26 It is true that the French version of that provision might suggest that the term acquis should be interpreted as meaning juridiquement acquis (legally acquired). However the German version of the same provision (erhält) suggests that the discount must actually be paid at the time of the supply. In any event, none of the language versions of Article 11A(3)(b) contains the expressions legally acquired or actually acquired, which would have been clear and unambiguous. The wording must therefore be interpreted in the light of the objectives of Article 11 of the Sixth Directive.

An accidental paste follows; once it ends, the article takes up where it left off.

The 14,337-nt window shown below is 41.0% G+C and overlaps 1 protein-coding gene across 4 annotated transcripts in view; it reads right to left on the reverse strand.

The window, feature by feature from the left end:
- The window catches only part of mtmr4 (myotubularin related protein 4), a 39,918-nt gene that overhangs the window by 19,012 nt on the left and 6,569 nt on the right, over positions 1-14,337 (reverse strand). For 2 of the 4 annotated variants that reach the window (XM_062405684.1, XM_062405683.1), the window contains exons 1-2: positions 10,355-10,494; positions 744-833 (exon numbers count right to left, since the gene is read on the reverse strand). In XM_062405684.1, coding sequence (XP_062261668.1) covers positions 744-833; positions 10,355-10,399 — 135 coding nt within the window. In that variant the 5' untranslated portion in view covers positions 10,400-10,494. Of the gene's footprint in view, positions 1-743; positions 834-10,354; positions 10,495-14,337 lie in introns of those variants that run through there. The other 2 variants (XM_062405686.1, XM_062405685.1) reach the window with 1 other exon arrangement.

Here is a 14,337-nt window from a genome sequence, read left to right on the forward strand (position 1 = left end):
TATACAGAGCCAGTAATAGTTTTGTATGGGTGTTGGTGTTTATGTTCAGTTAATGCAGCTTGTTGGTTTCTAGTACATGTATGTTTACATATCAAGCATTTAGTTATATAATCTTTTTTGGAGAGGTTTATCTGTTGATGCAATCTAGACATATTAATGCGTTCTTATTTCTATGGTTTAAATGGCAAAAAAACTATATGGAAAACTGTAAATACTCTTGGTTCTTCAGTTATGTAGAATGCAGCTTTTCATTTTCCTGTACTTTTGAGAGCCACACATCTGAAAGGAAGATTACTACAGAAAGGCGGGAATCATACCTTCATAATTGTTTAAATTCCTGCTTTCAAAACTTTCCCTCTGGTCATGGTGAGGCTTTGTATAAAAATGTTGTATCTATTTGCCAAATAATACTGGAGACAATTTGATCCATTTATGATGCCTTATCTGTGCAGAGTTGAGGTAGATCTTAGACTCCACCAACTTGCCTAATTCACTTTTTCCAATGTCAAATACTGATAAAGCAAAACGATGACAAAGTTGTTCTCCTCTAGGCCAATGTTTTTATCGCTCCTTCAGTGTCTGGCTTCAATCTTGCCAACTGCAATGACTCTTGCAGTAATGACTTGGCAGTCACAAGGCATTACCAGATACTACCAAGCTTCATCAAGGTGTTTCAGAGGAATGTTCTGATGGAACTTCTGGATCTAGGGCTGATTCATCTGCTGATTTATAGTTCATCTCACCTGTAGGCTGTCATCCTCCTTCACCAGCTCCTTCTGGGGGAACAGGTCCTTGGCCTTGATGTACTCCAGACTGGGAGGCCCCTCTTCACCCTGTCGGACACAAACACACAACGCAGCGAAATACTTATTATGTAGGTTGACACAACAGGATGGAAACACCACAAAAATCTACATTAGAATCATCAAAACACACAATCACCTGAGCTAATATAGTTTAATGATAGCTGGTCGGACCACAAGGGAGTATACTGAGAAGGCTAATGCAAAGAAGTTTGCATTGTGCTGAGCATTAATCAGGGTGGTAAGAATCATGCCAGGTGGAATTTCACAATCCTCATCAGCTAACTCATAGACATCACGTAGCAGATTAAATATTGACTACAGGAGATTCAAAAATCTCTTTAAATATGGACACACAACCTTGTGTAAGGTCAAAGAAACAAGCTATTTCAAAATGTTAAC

27 It must be pointed out here that Article 11A(3)(b) of the Sixth Directive is merely an application of the rule laid down in Article 11A(1)(a) of that directive as interpreted by the Court in its decisions (see the judgment in Boots Company, cited above, paragraph 19). According to the latter provision, the taxable amount is, with regard to the supply of goods, everything which constitutes the consideration which has been or is to be obtained by the supplier from the purchaser. According to the Court's settled case-law, the definitive taxable amount for the supply of goods is the consideration actually received for them (see Case C-38/93 Glawe [1994] ECR I-1679, paragraph 8, and Case C-288/94 Argos Distributors [1996] ECR I-5311, paragraph 16). Article 11A(1)(a) thus ensures the neutrality of the tax, a principle inherent in the common system of VAT which must be observed when the provisions of the Sixth Directive are to be interpreted (see, to that effect, Case C-317/94 Elida Gibbs [1996] ECR I-5339, paragraphs 26 to 31).